The frequencies selected by the low voltage unit 100 also vary from a maximum value to a minimum value in a logarithmic relationship matching the logarithmic relationship of the step values. That is, in the example discussed above, the frequencies selected by the low voltage unit vary from maximum to minimum in 2.5% decrements. The significance of this relationship is that if both the pulse widths and frequencies are of the same logarithmic scaling relationship, i.e., each varies by 2.5%, then only one number (i.e., the step value) needs to be transmitted over the optical link. This reduces the data transmission across the optical link and reduces power consumption.

As described above, the embodiments of the invention may be embodied in the form of processor-implemented processes and apparatuses for practicing those processes. Embodiments of the invention may also be embodied in the form of computer program code containing instructions embodied in tangible media, such as floppy diskettes, CD-ROMs, hard drives, or any other computer-readable storage medium, wherein, when the computer program code is loaded into and executed by a processor, the processor becomes an apparatus for practicing the invention. The present invention can also be embodied in the form of computer program code, for example, whether stored in a storage medium, loaded into and/or executed by a computer, or transmitted over some transmission medium, such as over electrical wiring or cabling, through fiber optics, or via electromagnetic radiation, wherein, when the computer program code is loaded into and executed by a computer, the computer becomes an apparatus for practicing the invention. When implemented on a general-purpose microprocessor, the computer program code segments configure the microprocessor to create specific logic circuits.

While the invention has been described with reference to exemplary embodiments, it will be understood by those skilled in the art that various changes may be made and equivalents may be substituted for elements thereof without departing from the essential scope thereof. Therefore, it is intended that the invention not be limited to the particular embodiments disclosed for carrying out the invention, but that the invention will include all embodiments falling within the scope of the appended claims.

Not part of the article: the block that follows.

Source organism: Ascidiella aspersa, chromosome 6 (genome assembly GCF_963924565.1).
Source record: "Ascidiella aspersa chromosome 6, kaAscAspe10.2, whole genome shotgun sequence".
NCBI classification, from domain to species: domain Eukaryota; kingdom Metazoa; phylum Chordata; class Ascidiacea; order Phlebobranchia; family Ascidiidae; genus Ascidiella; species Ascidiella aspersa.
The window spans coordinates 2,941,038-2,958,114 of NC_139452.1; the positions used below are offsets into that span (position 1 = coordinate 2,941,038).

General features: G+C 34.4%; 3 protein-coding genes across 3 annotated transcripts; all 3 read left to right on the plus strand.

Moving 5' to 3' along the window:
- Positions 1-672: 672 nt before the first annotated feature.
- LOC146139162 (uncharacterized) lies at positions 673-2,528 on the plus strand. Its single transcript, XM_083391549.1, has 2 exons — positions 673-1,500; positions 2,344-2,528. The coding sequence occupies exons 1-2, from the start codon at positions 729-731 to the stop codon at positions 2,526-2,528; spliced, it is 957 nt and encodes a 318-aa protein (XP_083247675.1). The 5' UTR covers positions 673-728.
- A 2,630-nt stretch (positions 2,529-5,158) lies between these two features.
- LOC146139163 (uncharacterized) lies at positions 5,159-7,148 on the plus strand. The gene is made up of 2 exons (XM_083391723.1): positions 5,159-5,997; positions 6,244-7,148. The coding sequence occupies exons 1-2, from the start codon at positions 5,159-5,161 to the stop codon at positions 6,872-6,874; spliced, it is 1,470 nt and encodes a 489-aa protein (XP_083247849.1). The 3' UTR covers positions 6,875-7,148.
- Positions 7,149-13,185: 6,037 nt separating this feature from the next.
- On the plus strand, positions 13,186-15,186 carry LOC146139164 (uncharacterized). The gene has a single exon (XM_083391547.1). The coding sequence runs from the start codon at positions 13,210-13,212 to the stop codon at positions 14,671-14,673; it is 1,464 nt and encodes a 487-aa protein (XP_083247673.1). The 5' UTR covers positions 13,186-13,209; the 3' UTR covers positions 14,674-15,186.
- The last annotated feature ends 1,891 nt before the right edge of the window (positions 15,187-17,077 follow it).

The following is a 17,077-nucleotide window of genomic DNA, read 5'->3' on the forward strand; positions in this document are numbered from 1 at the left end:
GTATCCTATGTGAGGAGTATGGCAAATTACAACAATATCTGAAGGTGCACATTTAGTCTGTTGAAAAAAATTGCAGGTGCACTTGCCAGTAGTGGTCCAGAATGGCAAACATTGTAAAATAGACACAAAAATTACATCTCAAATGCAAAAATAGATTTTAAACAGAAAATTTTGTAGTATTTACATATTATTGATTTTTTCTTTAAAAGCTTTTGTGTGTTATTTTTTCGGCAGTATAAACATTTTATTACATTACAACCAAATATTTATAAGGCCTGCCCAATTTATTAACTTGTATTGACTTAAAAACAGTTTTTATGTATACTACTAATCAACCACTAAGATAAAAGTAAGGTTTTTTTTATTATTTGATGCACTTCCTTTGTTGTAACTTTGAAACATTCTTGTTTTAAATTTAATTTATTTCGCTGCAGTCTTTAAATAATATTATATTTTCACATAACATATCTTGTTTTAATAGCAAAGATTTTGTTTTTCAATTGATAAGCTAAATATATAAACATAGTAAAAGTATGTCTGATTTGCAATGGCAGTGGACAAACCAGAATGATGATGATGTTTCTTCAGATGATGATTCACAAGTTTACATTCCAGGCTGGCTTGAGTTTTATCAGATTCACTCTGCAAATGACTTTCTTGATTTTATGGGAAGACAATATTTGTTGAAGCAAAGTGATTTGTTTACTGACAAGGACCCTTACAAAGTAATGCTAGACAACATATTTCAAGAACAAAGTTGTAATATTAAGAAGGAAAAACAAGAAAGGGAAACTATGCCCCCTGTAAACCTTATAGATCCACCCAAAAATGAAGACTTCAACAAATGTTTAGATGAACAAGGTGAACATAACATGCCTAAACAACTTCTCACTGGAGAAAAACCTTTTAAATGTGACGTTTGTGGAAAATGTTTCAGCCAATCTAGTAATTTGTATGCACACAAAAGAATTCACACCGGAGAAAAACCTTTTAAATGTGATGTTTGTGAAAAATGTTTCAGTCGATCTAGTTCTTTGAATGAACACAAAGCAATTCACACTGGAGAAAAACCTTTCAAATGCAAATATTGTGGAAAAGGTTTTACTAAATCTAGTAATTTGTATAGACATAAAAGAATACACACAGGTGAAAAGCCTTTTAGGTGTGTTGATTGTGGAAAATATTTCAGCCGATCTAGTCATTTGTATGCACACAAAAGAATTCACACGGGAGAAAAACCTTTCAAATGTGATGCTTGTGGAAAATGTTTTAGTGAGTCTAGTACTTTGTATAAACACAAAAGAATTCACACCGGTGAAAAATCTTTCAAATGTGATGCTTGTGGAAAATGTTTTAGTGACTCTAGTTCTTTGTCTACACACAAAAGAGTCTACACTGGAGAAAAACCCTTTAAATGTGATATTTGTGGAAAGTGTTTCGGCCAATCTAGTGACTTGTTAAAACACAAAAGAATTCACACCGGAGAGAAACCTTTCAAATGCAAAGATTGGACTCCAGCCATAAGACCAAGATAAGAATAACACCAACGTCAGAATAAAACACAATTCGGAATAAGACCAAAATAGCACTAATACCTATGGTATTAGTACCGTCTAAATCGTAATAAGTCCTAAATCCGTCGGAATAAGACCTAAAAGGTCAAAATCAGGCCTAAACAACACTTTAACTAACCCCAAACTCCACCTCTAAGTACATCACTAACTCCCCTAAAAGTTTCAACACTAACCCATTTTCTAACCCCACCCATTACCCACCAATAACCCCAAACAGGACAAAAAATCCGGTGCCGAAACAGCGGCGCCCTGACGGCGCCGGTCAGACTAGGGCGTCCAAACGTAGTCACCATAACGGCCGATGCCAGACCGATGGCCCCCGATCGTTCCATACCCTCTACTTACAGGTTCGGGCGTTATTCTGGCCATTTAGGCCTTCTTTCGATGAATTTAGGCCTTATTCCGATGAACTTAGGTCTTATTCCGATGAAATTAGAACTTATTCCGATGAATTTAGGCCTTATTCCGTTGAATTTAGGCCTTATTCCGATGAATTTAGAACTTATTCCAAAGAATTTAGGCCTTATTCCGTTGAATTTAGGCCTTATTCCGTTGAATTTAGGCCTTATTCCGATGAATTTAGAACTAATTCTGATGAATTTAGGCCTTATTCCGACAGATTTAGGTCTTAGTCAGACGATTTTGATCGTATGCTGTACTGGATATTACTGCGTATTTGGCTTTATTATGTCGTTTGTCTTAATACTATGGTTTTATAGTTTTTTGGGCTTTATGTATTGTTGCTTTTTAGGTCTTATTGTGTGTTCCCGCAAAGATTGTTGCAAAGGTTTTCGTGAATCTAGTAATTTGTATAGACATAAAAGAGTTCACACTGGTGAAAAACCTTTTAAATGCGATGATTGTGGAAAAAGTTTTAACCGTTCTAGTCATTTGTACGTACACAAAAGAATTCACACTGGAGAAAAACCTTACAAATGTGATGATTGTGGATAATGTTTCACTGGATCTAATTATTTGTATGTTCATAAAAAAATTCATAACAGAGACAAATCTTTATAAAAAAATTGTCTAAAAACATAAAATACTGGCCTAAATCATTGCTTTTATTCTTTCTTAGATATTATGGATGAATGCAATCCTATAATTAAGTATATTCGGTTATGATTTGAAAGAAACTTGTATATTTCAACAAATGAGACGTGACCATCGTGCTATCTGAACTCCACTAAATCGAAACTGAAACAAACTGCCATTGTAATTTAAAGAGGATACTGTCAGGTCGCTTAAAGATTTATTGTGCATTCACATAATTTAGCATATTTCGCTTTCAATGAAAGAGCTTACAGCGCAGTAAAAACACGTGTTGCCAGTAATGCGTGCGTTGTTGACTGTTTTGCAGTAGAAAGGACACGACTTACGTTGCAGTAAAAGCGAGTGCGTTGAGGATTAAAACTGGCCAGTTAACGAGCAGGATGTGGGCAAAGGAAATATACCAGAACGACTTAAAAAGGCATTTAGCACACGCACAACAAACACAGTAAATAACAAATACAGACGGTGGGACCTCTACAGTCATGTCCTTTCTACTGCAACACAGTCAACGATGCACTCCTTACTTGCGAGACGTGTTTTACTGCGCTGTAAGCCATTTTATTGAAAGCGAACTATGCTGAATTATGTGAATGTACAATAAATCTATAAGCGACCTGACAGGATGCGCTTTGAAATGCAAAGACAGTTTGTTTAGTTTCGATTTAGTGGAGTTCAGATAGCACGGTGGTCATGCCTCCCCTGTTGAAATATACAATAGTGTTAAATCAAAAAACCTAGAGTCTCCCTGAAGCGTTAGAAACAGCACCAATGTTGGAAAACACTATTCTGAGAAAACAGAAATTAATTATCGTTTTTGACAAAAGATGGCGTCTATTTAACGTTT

Claims (15)

1. A night vision system comprising:
a power system having a low voltage unit coupled to a high voltage unit;
the low voltage unit including a low voltage controller and a low voltage table correlating a plurality of pulse widths to a plurality of step values; the low voltage unit transmitting the step value to the high voltage unit in a pulse train having a period corresponding to a frequency;
the high voltage unit receiving the step value from the low voltage controller, a high voltage controller accessing a high voltage table correlating step value to pulse width and threshold, the high voltage controller generating control pulses at the frequency in response to the pulse width and the threshold.
2. The night vision system of claim 1 wherein:
the high voltage unit includes high voltage power electronics responsive to the control pulse.
3. The night vision system of claim 1 wherein:
the pulse width represented by the step value ranges from 1250 us to 300 ns.
4. The night vision system of claim 1 wherein:
the step value corresponds to pulse widths ranging from a maximum value and decreasing logarithmically to a minimum value.
5. The night vision system of claim 4 wherein:
the pulse widths decrease from the maximum value to the minimum value in decrements of 2.5%.
6. The night vision system of claim 5 wherein:
the period of the step value pulse train corresponds to frequencies decreasing from the maximum value to the minimum value in decrements of 2.5%.
7. A night vision system comprising:
a power system having a low voltage unit coupled to a high voltage unit;
the low voltage unit including a low voltage controller and a low voltage table correlating pulse widths to step values; the low voltage unit transmitting the step value to the high voltage unit in a pulse train having a period corresponding to a frequency;